How to Import Generators From China: The Complete Guide

A stylized digital rendering of several different types of generators, including gas-powered portable designs, stationary commercial backup generators, a heavy-duty model mounted to a trailer, and solar-powered models.
Importing generators from China is a worthwhile business venture. However, challenges during the importing process must be accounted for and addressed. Learn what these challenges are and how to overcome them.
February 16, 2021
Last Modified: July 17, 2024
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Consumer and business demand for generators has risen in recent years and is projected to continue steady growth. During certain times of the year, like Hurricane Season and winter, demand for these products skyrockets. Many generators are imported from China due to their affordability compared to other sources. 

Key Takeaways

  • Generators are regulated by the Environmental Protection Agency (EPA).
  • The EPA requires generator motors to be accompanied by a Certificate of Conformity and an Emissions Control Label.
  • The California Air Resources Board (CARB) has stricter emissions regulations than the EPA, and generators sold in California must meet CARB standards.
  • Like many imported goods from China, generators are subject to Section 301 tariffs.

Below, we explain the requirements and processes involved for importing generators from China. 

Ensure Compliance With U.S. Emission Regulations

The government entity responsible for enforcing regulations on generators is the Environmental Protection Agency (EPA). Along with the EPA, Customs and Border Protection (CBP) serves as the first line of defense at the border for imports arriving in the U.S. CBP agents are tasked with reviewing import details and flagging shipments that aren’t in line with U.S. import rules. 

In order to provide proof that your imported generators comply with emission standards, you’ll need two documents from the EPA: A Certificate of Conformity and an Emissions Control Label.

EPA Certificate of Conformity

The Certificate of Conformity states that the engine used in the generator complies with EPA emission standards. Manufacturers must obtain this certification prior to offering a generator for sale in the U.S. 

While CBP and EPA guidelines don’t dictate that the certificate be presented at the time of import, it’s highly advisable to have it readily available. If there’s any question as to the validity of the generator being imported, CBP and EPA agents will look to the Certificate of Conformity for further clarification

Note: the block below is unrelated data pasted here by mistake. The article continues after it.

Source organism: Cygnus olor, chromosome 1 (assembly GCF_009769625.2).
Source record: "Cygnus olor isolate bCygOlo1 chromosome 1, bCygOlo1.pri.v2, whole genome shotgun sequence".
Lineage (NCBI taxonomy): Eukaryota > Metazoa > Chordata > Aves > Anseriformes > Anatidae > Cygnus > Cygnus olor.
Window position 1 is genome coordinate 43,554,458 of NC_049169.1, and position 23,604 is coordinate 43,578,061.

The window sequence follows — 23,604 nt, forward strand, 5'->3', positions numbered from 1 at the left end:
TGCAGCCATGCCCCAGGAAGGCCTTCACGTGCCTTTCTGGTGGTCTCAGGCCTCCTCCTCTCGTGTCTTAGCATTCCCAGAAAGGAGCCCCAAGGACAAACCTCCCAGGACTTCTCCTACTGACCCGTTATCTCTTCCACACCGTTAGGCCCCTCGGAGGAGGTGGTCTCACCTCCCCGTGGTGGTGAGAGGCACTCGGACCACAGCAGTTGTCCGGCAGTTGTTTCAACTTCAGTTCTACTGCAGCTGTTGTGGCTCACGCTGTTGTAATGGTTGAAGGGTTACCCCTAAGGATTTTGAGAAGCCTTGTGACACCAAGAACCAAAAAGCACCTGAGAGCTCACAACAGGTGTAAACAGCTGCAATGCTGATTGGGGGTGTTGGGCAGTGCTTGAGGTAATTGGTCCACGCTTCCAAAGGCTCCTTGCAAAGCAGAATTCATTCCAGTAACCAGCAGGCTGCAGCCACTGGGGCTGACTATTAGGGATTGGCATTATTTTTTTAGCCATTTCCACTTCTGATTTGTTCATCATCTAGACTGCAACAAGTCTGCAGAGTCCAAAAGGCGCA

EPA Emissions Control Label

The other important aspect that proves imported generators are compliant with U.S. emission standards is the EPA Emissions Control Label

This label is located on or near the engine and includes a few important details, such as:

  • The manufacturer of the engine
  • Trademark for the manufacturer
  • Model year of the engine
  • Statement from the EPA indicating that the engine is compliant
  • Type of fuel and tank capacity
  • Which EPA and CARB (if applicable) emission standards the engine complies with

If this label is visible on all the generators being imported, you should face little resistance for this portion of the customs clearance journey. 

EPA Form 3520-21

The last piece of EPA-specific documentation that importers need to have is Form 3520-21. This form is used when importing heavy duty, nonroad, or stationary engines. 

The information required on this form includes: 

  • Identification of the type of engine being imported
  • Manufacturer name
  • Model and serial number of the engines being imported
  • Manufacture date of the engines being imported

All of this information is reviewed by CBP agents at the time of entry to determine admissibility. 

It’s important to note that this form isn’t required to be submitted if the following four conditions are met. 

  1. The engines being imported are new
  2. They’re covered by an EPA Certificate of Conformity
  3. They bear an EPA Emission Control Label
  4. The original manufacturer of the engine is the importer

If all four of the above conditions are fulfilled, you won’t have to submit EPA Form 3520-21. 

Importing Generators For Sale in California

The Golden State has its own rules governing emissions, which requires importers to do some additional work. This is due to the fact that California Air Resource Board (CARB) emission standards are stricter than those set by the EPA. 

For generators to be eligible to be sold in California, they’ll need to be certified as CARB compliant. Engine manufacturers will need to follow a set process to earn this certification:

  1. Engine must be tested according to CARB specifications.